For a city of such remarkable visual density—homes carved into the hillsides, the Point and the dramatic riverfronts—the 28-acre site of the former Civic Arena in the Lower Hill is a bald spot which tells a story of Pittsburgh’s recent history.

Yesterday, Mayor Bill Peduto, joined by city, county, and state officials, Councilman R. Daniel Lavelle of District 6 and Travis Williams, the Penguins’ Chief Operating Officer, announced an agreement which will dramatically remake the space.

The Penguins own the development rights to the land. In the next few months, they will move forward with the first phase of a mixed-use plan which will include office and retail space, and housing. They will buy the publicly-owned land at market value and have until the end of October 2015 to purchase the first 10 percent.

Through a new tax increment financing (TIF) district, the city can earmark revenue from property tax to fund improvements throughout Bluff, Crawford-Roberts, Terrace Village, Middle Hill, Bedford Dwellings and the Upper Hill. Sixty-five percent of those monies, forecast to be at least $22 million over 20 years, will go into a fund governed by the Pittsburgh Urban Redevelopment Authority. Its expenditures would be overseen by an advisory board comprised partly of community representatives. The remaining 35 percent would go to the city, county, and the Pittsburgh Public Schools.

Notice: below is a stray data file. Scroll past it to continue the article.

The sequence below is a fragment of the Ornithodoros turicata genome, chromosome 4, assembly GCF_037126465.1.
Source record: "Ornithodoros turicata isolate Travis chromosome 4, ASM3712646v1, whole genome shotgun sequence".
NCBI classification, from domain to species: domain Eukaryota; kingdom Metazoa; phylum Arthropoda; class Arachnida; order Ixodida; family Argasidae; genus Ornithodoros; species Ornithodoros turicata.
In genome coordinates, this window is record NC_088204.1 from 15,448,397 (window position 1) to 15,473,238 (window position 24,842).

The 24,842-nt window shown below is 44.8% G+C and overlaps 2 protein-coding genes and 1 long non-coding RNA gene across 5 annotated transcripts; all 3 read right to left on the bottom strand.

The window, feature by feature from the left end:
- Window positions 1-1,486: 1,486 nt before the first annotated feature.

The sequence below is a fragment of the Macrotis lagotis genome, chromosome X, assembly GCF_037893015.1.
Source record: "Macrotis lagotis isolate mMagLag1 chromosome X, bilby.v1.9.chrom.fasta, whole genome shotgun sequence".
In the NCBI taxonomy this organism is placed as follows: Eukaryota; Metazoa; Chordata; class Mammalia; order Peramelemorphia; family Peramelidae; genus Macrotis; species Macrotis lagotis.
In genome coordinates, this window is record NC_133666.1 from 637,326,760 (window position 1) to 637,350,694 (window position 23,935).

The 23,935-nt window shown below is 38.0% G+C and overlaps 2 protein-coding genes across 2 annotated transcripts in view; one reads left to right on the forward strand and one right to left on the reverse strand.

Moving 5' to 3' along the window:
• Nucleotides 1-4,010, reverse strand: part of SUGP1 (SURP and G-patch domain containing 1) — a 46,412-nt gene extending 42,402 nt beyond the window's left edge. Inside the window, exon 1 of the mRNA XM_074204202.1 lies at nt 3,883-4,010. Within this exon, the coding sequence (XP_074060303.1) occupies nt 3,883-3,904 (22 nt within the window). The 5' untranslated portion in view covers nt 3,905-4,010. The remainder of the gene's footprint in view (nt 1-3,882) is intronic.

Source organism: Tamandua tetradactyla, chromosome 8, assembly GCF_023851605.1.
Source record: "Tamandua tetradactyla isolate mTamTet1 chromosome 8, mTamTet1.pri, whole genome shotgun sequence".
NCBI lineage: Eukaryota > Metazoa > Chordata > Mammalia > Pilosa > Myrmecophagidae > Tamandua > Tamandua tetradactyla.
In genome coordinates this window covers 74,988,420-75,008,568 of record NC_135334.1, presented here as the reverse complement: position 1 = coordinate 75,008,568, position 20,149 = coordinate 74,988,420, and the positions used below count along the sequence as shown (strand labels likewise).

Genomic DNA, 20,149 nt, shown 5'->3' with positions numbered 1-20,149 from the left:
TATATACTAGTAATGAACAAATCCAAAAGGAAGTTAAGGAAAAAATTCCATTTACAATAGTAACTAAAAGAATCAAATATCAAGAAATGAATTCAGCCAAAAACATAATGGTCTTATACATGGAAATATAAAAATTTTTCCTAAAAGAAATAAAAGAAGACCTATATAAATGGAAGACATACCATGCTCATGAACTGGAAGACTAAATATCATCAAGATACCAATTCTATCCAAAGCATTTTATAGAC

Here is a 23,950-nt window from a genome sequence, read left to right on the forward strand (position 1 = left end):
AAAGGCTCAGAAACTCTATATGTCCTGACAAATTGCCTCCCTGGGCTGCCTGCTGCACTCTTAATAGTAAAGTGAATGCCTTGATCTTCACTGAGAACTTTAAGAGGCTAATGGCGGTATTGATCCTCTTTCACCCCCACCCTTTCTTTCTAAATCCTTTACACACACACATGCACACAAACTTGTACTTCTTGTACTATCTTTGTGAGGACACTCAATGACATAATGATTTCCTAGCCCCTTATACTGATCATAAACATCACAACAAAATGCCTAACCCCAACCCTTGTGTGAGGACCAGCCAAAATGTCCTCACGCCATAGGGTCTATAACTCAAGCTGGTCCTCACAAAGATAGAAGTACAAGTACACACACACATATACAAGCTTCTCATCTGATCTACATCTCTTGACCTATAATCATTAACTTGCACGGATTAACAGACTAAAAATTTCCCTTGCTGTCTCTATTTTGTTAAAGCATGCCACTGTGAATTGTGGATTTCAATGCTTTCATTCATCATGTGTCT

Affordable housing and minority and women involvement in business enterprise have been major sticking points during the negotiations which led to the deal. Instead of 35 percent participation for minorities and 15 percent for women, the final agreement made provisions for 30 percent and 15 percent.

Twenty percent of housing on the Lower Hill development site will be affordable housing, markedly lower than the 30 percent for which Lavelle advocated. Some of the units to be built by McCormack Baron Salazar and a minority developer yet to be determined will rent for as low as $600 a month, though prices will range from 60 to 80 percent of the area median cost.

When the Lower Hill Redevelopment plan was approved by the federal government in 1955, the subsequent razing of the site displaced 8,000 residents and separated the Hill from the commerce and vitality of Downtown. Officials say the agreement reached today will restore that link, aided by a $1.55 million grant from the U.S. Department of Transportation to design a plan to connect the two neighborhoods.

The image above of the intended development can be seen in its entirety here.